- Use hanging indents for citations (i.e., the first line of the citation should be flush with the left margin and all other lines should be indented from the left margin by a 3/8-inch space). Citations should be single-spaced without extra space between citations.
Law and Development Review is covered by the following services:
- EBSCO Discovery Service
- Google Scholar
- Naviga (Softweco)
- Primo Central (ExLibris)
- ProQuest (relevant databases)
- Research Papers in Economics (RePEc)
- Summon (Serials Solutions/ProQuest)
- TDOne (TDNet)
- Ulrich's Periodicals Directory/ulrichsweb
- WorldCat (OCLC)
Yong-Shik Lee, The Law and Development Institute
Mitsuo Matsushita, University of Tokyo Faculty of Law
Michael Trebilcock, University of Toronto Law School
Editorial Board Members
William Alford, Harvard Law School
Douglas Arner, University of Hong Kong Faculty of Law
Tomer Broude, Faculty of Law and Department of International Relations, Hebrew University of Jerusalem
Ha-Joon Chang, Faculty of Economics, University of Cambridge
Won-Mok Choi, College of Law, Ewha Womans University, Korea
Robert Cooter, University of California at Berkeley School of Law
Diogo Coutinho, University of São Paulo
Melaku Desta, University of Dundee, U.K.
Salim Farrar, University of Sydney Law School
James Gathii, Albany Law School
Tom Ginsburg, University of Chicago Law School
Gary Horlick, former head of U.S. Department of Commerce Import Administration
David Kennedy, Brown University and European Law Research Center, Harvard Law School
Andrew Lang, School of Law, London School of Economics
Chang Hee Lee, School of Law, Seoul National University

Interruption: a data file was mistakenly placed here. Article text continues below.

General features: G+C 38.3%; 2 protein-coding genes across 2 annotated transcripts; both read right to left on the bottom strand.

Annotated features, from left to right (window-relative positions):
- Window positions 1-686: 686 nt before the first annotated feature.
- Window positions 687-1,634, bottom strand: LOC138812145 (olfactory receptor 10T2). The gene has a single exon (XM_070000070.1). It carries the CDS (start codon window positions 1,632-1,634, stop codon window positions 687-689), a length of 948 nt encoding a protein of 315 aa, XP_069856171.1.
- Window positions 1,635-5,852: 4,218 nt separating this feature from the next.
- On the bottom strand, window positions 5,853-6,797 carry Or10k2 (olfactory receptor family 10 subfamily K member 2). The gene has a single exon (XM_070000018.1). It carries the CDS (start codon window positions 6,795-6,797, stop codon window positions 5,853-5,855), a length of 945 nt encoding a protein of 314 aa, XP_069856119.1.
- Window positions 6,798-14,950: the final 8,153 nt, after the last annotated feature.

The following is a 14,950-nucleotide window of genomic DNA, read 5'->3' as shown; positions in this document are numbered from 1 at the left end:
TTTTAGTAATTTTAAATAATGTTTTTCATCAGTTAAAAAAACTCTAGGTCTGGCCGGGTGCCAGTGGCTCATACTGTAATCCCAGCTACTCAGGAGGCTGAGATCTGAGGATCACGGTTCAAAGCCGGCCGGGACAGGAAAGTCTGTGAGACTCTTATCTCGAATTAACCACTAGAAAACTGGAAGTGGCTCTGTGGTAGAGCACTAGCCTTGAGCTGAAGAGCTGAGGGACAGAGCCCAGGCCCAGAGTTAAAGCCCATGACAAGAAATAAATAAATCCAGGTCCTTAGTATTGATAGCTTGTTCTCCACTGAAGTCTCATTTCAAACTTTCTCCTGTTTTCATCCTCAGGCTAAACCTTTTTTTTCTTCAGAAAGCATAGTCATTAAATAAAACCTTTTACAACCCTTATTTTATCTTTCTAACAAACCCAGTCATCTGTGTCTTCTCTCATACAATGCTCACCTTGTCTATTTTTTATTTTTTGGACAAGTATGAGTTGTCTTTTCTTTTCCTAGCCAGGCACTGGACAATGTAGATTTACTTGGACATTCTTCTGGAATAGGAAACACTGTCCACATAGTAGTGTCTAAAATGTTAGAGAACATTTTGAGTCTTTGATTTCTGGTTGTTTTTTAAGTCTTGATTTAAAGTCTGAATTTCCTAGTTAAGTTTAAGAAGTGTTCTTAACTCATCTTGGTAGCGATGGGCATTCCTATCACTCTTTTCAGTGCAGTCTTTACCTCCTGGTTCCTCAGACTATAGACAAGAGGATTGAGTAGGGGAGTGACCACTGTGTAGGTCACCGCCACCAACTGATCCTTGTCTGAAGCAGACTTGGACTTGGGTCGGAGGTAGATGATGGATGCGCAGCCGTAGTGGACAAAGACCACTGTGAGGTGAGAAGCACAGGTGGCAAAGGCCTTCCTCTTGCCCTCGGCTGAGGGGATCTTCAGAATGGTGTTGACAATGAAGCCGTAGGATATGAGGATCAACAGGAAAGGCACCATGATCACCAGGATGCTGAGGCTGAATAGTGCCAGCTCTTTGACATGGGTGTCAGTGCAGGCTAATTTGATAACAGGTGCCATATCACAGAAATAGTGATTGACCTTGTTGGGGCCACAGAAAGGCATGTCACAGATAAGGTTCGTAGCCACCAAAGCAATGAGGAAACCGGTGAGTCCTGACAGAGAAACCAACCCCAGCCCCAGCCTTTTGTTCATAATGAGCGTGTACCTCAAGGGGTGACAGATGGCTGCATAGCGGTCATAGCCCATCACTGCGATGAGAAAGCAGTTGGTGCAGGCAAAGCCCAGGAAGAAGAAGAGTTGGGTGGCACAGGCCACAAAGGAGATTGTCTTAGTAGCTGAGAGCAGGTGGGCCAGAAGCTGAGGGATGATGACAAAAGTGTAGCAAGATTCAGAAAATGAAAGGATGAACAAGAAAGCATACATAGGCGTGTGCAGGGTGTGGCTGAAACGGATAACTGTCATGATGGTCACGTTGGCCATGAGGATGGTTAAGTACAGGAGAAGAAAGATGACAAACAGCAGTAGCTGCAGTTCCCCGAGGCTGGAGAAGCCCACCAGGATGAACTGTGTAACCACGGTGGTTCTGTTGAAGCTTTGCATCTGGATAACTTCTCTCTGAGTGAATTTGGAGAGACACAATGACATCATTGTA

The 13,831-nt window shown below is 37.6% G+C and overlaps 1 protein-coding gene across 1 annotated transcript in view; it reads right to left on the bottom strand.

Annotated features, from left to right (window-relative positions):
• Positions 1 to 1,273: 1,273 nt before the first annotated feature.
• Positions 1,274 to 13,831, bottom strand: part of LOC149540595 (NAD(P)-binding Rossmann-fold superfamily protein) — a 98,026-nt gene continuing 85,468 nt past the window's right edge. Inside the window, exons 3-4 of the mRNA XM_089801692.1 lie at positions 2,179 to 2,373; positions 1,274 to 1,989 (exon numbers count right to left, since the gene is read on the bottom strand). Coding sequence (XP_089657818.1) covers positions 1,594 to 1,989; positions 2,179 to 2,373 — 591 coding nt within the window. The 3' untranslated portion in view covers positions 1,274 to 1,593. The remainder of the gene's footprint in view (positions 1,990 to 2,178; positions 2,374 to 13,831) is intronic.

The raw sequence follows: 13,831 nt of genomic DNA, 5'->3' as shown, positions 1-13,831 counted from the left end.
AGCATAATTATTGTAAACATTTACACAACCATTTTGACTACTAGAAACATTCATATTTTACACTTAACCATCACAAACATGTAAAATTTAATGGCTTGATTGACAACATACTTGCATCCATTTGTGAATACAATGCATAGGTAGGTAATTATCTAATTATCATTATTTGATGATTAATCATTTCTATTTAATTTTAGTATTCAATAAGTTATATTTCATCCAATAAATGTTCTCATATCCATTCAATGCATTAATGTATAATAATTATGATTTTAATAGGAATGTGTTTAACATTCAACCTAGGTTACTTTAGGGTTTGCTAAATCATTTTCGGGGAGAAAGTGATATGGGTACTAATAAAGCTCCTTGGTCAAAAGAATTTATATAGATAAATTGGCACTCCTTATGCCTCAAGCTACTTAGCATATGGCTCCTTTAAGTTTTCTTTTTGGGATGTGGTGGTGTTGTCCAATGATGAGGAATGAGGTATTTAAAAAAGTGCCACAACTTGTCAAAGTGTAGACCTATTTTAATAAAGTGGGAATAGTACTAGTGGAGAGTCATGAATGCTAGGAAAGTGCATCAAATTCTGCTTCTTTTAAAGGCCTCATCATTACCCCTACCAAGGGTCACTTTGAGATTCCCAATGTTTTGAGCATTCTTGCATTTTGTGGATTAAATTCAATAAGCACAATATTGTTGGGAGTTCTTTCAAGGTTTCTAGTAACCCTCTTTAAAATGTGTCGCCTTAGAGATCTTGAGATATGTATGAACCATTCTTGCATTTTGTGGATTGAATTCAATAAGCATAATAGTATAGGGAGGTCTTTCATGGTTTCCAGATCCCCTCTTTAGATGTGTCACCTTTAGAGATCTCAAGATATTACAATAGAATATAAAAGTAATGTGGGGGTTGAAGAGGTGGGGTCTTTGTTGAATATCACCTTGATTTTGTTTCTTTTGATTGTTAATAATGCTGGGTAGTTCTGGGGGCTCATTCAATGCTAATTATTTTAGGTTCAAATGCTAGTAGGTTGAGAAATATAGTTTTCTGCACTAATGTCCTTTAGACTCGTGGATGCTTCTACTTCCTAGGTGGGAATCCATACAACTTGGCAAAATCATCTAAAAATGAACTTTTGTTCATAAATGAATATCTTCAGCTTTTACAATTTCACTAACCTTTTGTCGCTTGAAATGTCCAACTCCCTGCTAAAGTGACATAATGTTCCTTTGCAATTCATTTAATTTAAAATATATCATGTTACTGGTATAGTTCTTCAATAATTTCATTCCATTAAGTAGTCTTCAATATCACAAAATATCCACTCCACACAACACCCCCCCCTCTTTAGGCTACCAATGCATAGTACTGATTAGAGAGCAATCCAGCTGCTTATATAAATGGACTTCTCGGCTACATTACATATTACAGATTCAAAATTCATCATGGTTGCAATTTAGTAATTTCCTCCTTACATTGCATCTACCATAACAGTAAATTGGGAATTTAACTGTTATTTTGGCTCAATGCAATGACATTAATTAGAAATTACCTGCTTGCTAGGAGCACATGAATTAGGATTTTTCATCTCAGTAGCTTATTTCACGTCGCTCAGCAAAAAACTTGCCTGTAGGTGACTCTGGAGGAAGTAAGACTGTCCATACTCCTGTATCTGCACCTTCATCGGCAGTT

Jai S. Mah, Graduate School of International Studies, Ewha Womans University, Korea
Mitsuo Matsushita, University of Tokyo, and former member of the WTO Appellate Body
Petros Mavroidis, Columbia Law School, University of Neuchatel, and CEPR
Bryan Mercurio, Chinese University of Hong Kong School of Law
Junji Nakagawa, Institute of Social Science, University of Tokyo
Colin Picker, University of New South Wales Faculty of Law
Balakrishnan Rajagopal, Massachusetts Institute of Technology, International Development Group
Dani Rodrik, Kennedy School of Government, Harvard University
Susan Rose-Ackerman, Law School and Department of Political Science, Yale University
Alvaro Santos, Georgetown University Law Center
Alan O. Sykes, Stanford Law School
Yasuhei Taniguchi, Kyoto University, and former member of the WTO Appellate Body
Veronica Taylor, University of Washington School of Law
Joel Trachtman, The Fletcher School, Tufts University
Edwin Vermulst, Partner, Vermulst, Verhaegue, and Graafsma and Editor-in-Chief, Journal of World Trade
Jiangyu Wang, National University of Singapore Faculty of Law
Klaus Ziegert, University of Sydney Law School
David Reay, Seattle University School of Law
Editorial Assistants (2012)
Erin O’Leary, Seattle University School of Law
Lindsay Rogers, Seattle University School of Law
Flora Ho, University of Sydney Faculty of Law
Mary Najdzin, Seattle University School of Law
Sally Adams, Seattle University School of Law
Erica Woodruff, University of Denver School of Law
Ernie Collette, Seattle University School of Law
Stephen Brown, Seattle University School of Law
Bryan Krislock, Seattle University School of Law
Ying Jacobs, Seattle University School of Business Administration
Jesse Fishman, University of Denver School of Law
Jesse Jacobs, Seattle University School of Law